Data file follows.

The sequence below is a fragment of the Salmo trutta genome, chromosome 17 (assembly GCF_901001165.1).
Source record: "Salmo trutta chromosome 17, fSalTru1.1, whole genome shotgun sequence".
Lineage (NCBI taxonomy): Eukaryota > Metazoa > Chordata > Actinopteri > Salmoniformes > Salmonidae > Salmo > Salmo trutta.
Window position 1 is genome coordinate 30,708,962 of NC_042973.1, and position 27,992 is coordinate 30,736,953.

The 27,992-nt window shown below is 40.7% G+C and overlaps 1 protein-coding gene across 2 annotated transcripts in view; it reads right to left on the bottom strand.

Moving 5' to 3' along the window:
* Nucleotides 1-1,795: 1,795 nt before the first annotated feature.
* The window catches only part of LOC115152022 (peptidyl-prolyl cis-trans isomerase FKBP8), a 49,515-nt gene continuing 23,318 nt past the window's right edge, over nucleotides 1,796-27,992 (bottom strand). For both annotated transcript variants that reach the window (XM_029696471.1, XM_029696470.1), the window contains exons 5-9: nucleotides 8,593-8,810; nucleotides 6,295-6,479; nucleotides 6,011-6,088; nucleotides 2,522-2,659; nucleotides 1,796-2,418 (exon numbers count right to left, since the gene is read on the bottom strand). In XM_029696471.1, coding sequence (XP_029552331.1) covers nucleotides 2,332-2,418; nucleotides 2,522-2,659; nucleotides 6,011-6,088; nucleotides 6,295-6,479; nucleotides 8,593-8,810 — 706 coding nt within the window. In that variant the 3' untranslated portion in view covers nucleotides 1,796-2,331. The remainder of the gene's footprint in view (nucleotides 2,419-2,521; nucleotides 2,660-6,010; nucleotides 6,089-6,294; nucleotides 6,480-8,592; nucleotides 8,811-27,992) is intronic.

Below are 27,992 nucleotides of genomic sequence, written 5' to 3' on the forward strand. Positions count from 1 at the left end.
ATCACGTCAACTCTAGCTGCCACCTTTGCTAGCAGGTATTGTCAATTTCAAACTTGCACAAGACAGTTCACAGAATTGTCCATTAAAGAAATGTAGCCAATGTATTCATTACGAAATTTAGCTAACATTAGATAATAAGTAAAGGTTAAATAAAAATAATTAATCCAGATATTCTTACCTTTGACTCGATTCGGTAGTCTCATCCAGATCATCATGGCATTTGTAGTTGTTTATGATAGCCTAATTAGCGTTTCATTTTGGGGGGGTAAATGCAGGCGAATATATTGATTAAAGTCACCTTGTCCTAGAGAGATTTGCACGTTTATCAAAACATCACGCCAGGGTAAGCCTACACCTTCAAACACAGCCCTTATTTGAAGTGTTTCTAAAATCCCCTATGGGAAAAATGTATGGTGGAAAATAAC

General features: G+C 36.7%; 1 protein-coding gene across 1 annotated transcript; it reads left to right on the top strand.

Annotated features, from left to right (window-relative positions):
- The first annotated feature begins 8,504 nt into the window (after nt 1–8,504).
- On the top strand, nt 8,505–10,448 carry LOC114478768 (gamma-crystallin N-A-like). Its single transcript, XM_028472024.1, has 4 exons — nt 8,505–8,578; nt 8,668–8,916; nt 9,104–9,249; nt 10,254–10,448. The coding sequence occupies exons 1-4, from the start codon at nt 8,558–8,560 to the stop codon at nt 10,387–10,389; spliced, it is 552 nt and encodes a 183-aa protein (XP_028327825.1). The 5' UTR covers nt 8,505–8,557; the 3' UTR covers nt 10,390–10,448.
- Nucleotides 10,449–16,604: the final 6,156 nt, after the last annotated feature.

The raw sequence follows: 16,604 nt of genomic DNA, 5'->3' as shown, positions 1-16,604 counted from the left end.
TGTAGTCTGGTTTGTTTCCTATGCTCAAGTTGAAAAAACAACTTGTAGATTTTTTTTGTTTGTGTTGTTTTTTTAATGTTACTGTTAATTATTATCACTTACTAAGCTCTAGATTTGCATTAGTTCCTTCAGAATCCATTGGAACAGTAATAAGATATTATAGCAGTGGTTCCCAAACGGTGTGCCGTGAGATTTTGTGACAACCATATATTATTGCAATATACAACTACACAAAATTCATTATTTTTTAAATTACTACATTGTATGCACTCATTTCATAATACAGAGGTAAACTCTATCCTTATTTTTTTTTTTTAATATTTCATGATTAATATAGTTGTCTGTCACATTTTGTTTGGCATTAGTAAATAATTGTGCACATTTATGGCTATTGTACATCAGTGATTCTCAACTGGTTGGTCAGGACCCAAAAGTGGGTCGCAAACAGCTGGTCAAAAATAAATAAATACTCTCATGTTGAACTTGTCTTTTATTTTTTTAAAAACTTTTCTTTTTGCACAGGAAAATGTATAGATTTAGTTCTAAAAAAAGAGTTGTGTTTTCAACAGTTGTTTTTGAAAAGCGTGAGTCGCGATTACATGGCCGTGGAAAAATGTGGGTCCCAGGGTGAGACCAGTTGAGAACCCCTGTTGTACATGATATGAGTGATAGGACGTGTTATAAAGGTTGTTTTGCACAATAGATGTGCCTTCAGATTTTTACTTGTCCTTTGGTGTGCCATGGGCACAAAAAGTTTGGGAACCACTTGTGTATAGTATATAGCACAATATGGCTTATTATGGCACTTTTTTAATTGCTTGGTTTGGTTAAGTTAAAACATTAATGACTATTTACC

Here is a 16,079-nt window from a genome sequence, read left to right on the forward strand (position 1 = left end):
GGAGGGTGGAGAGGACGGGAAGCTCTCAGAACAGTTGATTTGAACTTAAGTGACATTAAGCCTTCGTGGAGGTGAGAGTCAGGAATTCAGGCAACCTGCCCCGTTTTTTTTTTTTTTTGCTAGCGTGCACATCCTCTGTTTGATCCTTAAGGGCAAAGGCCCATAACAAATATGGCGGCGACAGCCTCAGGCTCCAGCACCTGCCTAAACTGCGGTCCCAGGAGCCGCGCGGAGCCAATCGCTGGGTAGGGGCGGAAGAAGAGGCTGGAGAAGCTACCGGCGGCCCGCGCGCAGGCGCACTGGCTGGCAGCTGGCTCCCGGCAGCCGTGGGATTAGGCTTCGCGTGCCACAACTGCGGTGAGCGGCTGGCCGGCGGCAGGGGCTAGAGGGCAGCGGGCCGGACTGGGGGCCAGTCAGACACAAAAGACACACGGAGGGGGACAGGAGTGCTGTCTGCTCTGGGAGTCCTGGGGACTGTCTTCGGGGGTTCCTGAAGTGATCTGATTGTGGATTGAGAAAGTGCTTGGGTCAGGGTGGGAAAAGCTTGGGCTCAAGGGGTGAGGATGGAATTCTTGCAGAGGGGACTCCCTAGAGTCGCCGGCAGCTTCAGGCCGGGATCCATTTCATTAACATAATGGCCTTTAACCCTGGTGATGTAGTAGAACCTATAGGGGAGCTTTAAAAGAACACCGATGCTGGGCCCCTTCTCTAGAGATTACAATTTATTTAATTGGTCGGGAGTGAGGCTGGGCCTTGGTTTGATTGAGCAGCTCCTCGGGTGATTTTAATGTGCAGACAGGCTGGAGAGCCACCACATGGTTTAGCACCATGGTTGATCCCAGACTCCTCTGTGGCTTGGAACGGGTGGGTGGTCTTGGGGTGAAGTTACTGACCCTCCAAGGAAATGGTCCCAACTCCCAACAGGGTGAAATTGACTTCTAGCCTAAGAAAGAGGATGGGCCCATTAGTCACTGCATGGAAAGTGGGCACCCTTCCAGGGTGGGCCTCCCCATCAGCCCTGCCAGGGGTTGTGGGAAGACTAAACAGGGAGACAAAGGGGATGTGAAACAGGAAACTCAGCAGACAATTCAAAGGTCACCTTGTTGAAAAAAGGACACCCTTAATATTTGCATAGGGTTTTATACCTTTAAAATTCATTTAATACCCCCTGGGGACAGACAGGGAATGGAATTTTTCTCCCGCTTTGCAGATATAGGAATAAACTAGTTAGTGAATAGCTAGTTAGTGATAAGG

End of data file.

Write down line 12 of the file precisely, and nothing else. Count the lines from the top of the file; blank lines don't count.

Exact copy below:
Annotated features, from left to right (window-relative positions):